February 19, 2011

Laotian genetics (mtDNA)

Laos is a state of Indochina Peninsula (also mainland SE Asia) hosting a huge ethnic diversity. As many as 49 ethnic groups are acknowledged nowadays, often divided into lowland (Lao and others, mostly of Kradai languages), midland (Mon-Khmer and others of mostly Austroasiatic languages) and highland peoples (Hmong and others of Hmong-Mien and Tibeto-Burman languages).

As far as I know the genetics of this part of the World had not been explored in until now:



Fig. 3 - PCA


I'll excerpt some of the paper's most interesting insights here:


Major haplogroups and macrohaplogroup structure:

The most prevalent haplogroups were B5a (12%), F1a1a (7.5%), C7 and M7b1 (6% each).

Macrohaplogroup N (including haplogroups A, B, F, N and R) comprised 57% of the samples in 37 haplogroups. 26% of the samples were assigned to haplogroup B, almost equally to B4 and B5. 26 out of the 27 haplogroup B5 samples were found to be haplogroup B5a. 22% of the samples belonged to haplogroup F, of which 79% belonged to F1a and its subhaplogroups.

Macrohaplogroup M (including haplogroups C, D, G and M) comprised 43% in 27 haplogroups. 32% of the samples belonged to haplogroup M, distributed among ten subhaplogroups. 25% of the M samples, however, remained M*. No maternal west Eurasian or African admixture was detected.

The recently described haplogroup M71 was diverse in the Laos sample.


Characteristics of Laotians and some control populations:

The Laos sample showed mtDNA diversity characteristic of Southeast Asian populations. The composition of haplogroups was in agreement with other populations from this region [3- 7,12,17,23-25,35], with haplogroups B4a, B5a, M7b1, F1a and R9 being the most frequent southern aboriginal lineages.

Little Northern contribution was detected. The presence of haplogroups described as Northern (East) Asian [4,6,7,25,36], i.e. A, Z, Y, C, M8a, M9, G2, D and N9, was low in the Laos dataset.

Obviously, the Han population samples did not cluster in the correspondence analysis. Although assigned to the same nationality, they are distant from each other genetically.

It was also meaningful to separate the Hmong and Mien population samples [5], that are usually combined based on linguistics, as they differ genetically (see Figure 4).


Fast post-OoA migration confirmed:

... the novel basal M haplogroups found in high diversity in the Laos sample and surrounding populations support the fast migration and in situ differentiation model (see Figure 3).


In spite of language Laotians are closest to Austroasiatics than Daics:

An interesting picture was revealed (see Additional Files 6, 7 and 8, Figure 4): the ethnic population with the highest similarity to the Laos sample in terms of shared haplotypes, MPD, pairwise FST values and localization in the MDS plot were the Austro-Asiatic [3]. This was unexpected...

... unexpected probably because the assumptions of the authors about the recent demographic history of the region (full of mass migrations towards the mountaintops - what?!) just do not seem to make much sense.

26 comments:

  1. "the assumptions of the authors about the recent demographic history of the region (full of mass migrations towards the mountaintops - what?!) just do not seem to make much sense".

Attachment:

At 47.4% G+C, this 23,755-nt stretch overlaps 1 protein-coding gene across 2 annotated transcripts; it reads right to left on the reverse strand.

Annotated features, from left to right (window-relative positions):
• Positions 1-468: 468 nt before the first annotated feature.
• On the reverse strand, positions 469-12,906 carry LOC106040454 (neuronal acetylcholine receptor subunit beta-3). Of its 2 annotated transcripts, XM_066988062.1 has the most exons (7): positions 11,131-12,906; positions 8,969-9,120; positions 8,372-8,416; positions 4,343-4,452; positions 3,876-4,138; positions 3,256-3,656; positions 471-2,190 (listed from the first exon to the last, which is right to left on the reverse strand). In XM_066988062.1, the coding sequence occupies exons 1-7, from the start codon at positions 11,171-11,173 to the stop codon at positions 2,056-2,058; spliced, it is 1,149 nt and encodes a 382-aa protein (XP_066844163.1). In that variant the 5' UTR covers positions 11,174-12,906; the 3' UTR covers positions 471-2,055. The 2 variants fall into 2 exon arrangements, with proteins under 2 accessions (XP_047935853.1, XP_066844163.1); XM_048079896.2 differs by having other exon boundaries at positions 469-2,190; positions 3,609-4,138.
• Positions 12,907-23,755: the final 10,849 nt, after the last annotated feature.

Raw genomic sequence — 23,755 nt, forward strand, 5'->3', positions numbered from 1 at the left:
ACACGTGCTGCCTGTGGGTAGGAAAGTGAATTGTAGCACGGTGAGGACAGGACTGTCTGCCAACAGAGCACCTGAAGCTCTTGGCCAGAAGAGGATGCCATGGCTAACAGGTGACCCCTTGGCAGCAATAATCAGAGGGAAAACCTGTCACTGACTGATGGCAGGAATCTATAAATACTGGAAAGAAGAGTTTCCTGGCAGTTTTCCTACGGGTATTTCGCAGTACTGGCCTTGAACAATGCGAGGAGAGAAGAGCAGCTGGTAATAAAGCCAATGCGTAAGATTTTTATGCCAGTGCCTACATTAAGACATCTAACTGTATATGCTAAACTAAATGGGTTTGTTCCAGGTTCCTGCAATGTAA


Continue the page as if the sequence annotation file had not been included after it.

Agreed. The mountain tops most likely contain the oldest populations.

    "lowland (Lao and others, mostly of Kradai languages), midland (Mon-Khmer and others of mostly Austroasiatic languages) and highland peoples (Hmong and others of Hmong-Mien and Tibeto-Burman languages)".

    That would make the order of arrival: Hmong-Mien, Mon-Kmer and then Kradai. That fits with what I know of the region.

    "the ethnic population with the highest similarity to the Laos sample in terms of shared haplotypes, MPD, pairwise FST values and localization in the MDS plot were the Austro-Asiatic [3]. This was unexpected..."

    Certainly shouldn't be unexpected if the Mon-Kmer, or Austro-Asiatic, people comprised the majority of the population.

    "Little Northern contribution was detected. The presence of haplogroups described as Northern (East) Asian [4,6,7,25,36], i.e. A, Z, Y, C, M8a, M9, G2, D and N9, was low in the Laos dataset".

    That's an interseting comment. I've been trying to persuade you for ages that A, Y and N9 are 'northern' haplogroups.

    "the novel basal M haplogroups found in high diversity in the Laos sample and surrounding populations support the fast migration and in situ differentiation model"

    Fast migration? From where? Fast diversity I'll agree with. M was probably the first haplogroup to reach the region, so a rapid diversification is completely understandable.

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  2. "That would make the order of arrival: Hmong-Mien, Mon-Kmer and then Kradai".

    That's what I imagined but maybe it's overtly simplistic too.

    "I've been trying to persuade you for ages that A, Y and N9 are 'northern' haplogroups".

    N9a, Y2 and some subclades of A are not.

    "Fast migration? From where?"

    They are obviously talking about the OoA process.

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  3. Protestation.org ya ha añadido un feed. Espero que ahora podamos añadirlo a nuestras listas.
    Saludos

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  4. Aupa José Luis. Que sepas que mi blog político es este otro. Este va de antropología.

    No encuentro feed para el blog pero bueno, ya se arreglará supongo. Salud.

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  5. "N9a, Y2 and some subclades of A are not".

    Agreed. A few subclades of each have later moved south.

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  6. I wonder if it isn't useful to think of diverity sinks and sources.

    Laos seems to be a diversity sink from all directions aroudn it (except Tibet). It is where populations from all over the region have fled and ended up in, leading to high levels of diversity. In contrast, SE China might be a diversity source. It seems to be the place of origin of many important South and SE Asian populations that were subsequently forced to migrate away, with the Han from the North being the last (and incomplete) wave.